Review – I Am Sam

I learned about this movie from my all things adoption group and I wrote an initial blog on July 19th titled I Am Sam. I promised to come back with a review and last night I actually watched the movie on dvd from Netflix. Sean Penn and Dakota Fanning are both remarkable in their performances for this movie.

It is easy to understand the attraction of this movie to the all things adoption and foster care group because the core story is the lived experience of many members of that group. Not so much having a mentally challenged (ie as the movie says explicitly more than once – retarded) parent but as in the Division of Family and Child Welfare taking a child or children from the parents. In fact, when my sons were young, I did worry that our parenting might be adversely challenged by so do-gooder. Thankfully, my sons are now almost grown (one is already 20 and the other one is 17) and beyond such concerns in our own family. It is also true to the lived experience of so many that foster parents often do eventually want to adopt a child placed in their care. However, the movie is enlightened to the trends now occurring in adoptionland that family reunification and in the case of this movie, an eventual recognition on the part of the parent that he is lacking something (a mother – the child’s mother abandoned the child to the father shortly after birth) brings into the resolution a kind of co-parenting solution that is satisfying to watch (I don’t think that saying this is a spoiler for this movie as the ending leaves as many questions as it answers).

The movie was very progressive for its time in the portrayal of people with a variety of cognitive disabilities. In fact, I recognized that I do know one woman who has effectively lost her children due to just such a challenge. The take-away message for me was how incredibly hard it is parent a child regardless of the circumstances. This is clearly portrayed in the contrasting and yet similar parenting challenges of the main character and his lawyer. Every parent needs support of some kind at some time or other.

In an LA Times review, the writer shares this story – “I’m smart enough to know when I need help, I ask for it,” a 46-year-old mother with a learning disability told me recently. She receives support from a parents-with-special-needs program. If she needs help with parenting skills of any kind, a parent counselor is just a call away. If she feels frustrated, she attends the program’s parents support group.

Also from that LA Times review, In one critical scene of the movie, Sam is questioned by state agency officials about why he thinks he has the ability to be a father. He responds, “It’s about constancy and it’s about patience. And it’s about listening and it’s about pretending to listen when you can’t listen any more, and it’s about love.” In the case of parents with special needs, we must provide the kind of support services that will offer practical help and an ear to listen. Parents with special needs benefit from help with tutoring, after-school activities, transportation, budgeting money and, like every parent in the universe, a little baby-sitting now and then.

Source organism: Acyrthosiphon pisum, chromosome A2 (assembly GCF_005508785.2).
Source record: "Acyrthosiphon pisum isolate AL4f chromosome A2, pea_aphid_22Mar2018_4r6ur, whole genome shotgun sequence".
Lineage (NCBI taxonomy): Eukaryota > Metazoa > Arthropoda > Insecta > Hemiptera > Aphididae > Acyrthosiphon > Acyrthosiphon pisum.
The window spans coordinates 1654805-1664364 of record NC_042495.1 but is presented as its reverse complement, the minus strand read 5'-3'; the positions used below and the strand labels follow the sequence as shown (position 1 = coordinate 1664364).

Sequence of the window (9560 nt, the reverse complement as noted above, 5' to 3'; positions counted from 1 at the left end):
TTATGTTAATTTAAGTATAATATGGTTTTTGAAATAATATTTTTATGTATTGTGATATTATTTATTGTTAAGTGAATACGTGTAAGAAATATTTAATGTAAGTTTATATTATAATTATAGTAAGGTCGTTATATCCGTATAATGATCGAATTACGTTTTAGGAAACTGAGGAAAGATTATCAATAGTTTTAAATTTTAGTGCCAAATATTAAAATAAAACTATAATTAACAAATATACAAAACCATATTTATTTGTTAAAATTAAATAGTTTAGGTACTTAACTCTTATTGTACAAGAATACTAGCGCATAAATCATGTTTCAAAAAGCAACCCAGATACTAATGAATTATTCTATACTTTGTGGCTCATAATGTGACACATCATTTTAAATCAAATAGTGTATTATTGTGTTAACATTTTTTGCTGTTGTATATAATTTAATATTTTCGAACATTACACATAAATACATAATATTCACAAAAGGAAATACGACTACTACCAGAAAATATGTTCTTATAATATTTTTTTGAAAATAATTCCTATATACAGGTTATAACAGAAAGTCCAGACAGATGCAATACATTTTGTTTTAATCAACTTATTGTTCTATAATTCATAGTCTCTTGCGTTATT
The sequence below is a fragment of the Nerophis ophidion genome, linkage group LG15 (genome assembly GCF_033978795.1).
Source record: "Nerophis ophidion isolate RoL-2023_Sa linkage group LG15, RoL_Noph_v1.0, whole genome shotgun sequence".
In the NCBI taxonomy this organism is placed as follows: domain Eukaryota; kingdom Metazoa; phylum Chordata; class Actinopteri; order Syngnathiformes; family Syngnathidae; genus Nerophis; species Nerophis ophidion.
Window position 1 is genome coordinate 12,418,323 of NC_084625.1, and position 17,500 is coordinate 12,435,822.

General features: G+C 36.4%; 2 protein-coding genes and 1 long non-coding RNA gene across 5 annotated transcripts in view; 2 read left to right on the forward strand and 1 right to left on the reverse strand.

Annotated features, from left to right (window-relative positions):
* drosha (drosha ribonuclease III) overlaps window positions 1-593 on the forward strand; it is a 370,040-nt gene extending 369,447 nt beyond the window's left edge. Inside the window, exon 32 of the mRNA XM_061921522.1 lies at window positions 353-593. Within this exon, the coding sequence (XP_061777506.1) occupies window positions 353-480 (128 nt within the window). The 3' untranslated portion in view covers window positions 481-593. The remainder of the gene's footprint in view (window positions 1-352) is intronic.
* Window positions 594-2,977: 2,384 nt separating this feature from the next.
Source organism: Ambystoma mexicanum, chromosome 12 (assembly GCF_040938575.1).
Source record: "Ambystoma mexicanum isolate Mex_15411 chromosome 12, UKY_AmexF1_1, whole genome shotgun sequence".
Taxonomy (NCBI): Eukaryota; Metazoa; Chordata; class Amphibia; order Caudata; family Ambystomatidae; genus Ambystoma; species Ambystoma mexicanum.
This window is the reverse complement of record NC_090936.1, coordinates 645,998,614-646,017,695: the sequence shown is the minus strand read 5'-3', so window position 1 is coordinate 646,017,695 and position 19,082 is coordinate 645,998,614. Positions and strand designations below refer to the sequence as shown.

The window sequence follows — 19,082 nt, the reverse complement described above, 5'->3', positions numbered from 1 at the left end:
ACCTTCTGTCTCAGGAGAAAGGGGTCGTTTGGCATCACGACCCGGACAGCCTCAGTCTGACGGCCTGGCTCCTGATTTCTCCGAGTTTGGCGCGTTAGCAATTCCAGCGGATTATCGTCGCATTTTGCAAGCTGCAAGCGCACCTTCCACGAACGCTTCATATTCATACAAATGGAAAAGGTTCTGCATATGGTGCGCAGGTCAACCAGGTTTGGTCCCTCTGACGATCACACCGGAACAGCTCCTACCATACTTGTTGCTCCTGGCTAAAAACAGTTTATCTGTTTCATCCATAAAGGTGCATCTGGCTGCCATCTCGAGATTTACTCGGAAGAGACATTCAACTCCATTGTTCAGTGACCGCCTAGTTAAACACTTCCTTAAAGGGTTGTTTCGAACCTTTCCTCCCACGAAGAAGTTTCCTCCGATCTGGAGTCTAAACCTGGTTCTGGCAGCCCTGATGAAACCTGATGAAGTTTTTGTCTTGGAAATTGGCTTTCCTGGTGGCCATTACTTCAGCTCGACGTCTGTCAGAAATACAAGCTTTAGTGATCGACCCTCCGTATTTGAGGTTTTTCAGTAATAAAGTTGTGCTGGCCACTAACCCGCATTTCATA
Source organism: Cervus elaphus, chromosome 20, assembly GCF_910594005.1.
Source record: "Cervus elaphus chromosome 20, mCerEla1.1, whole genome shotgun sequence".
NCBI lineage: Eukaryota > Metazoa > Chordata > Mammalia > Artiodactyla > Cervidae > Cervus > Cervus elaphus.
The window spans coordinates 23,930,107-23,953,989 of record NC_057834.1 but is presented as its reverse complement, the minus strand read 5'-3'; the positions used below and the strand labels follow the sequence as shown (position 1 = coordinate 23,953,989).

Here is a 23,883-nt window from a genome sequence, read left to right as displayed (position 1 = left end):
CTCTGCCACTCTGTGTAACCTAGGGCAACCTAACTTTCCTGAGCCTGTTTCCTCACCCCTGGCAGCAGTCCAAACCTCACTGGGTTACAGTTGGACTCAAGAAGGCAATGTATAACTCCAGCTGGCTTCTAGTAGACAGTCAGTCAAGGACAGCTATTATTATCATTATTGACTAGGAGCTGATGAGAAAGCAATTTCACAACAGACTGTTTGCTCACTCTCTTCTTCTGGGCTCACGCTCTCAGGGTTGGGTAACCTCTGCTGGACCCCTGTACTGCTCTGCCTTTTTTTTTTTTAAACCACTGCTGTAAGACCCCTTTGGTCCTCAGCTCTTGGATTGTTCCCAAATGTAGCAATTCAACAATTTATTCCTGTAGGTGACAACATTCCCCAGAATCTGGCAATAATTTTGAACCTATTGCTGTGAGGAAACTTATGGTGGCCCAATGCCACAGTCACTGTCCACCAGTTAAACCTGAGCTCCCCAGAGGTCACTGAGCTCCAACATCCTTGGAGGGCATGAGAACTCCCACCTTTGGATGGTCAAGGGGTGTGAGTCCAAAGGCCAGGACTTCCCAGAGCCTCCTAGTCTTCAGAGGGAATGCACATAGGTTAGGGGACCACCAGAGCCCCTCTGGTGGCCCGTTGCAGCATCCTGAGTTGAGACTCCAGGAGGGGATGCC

The movie helps everyone who watches it to understand “that persons with disabilities have needs and desires just like everyone else,” as the parent with a disability mentioned above explained. “They need to take care of someone and love someone else.”

Open Adoption

Some time ago I read this book by Vanessa McGrady about her experience with an open adoption. Today, the topic of Open Adoptions came back up in my all things adoption group and I thought I would re-visit the topic.

Today’s questions are – What does your open adoption look like? and How is the child connected to their first family?

I will share selective comments because there were 70 and I’m not doing ALL of those. LOL

This one is an adoptive parent of two little girls (biological sisters). We are very fortunate to be able to have a very open adoption with mutual respect. I feel it is similar to co-parenting with the exception they do not stay at her house. (Her personal choice that I support due to varying circumstances in her life.) We speak almost daily. We spend every birthday/holiday together. Mom comes to school programs, recitals and sports games. My husband and I make the normal day to day decisions, but discuss with her major decisions. We value her input on beliefs, values and overall wellbeing of the girls.

Another situation – I talk regularly with mom, though not daily now, as we once did, because she is now working and life happens. Kiddo is able to email mom and text sister as often as she wants (she has her own devices and I do monitor her messages to all but sister and mom). They don’t talk as often as *i’d* like them to, all chat, but I can’t force any of the three to have a relationship. All I can do is say “hey have you emailed mom recently?” We exchange gifts at holidays and when we can afford it, we fly mom and sister out to visit and they stay with us. Unfortunately, dad doesn’t want contact and has kept his kiddo a secret. I’ve made efforts to reach out over the years and his position hasn’t changed. I have made it clear that he needs to get his things in order because kiddo will come knocking when she’s older (she’s 10 now).

And another – We all live in the same city, so we are able to see each other often – mom, dad, both grandmas, aunts, uncles and cousins. We do the usual family stuff like celebrate birthdays and holidays, but we also just do regular life together too – parks, stores, video calls, restaurants. Facebook access to all family members which has been a great tool for keeping our daughter connected to her family (she’s only 2, so we feel like we are responsible for keeping communication open until she’s old enough to do this herself). Her mom and I both enjoy crafting, so we’ve done several projects together. We also did family photos at Christmas! Many of these choices have been continued and enhanced because of this group (thanks!) and the podcast Adoptees On.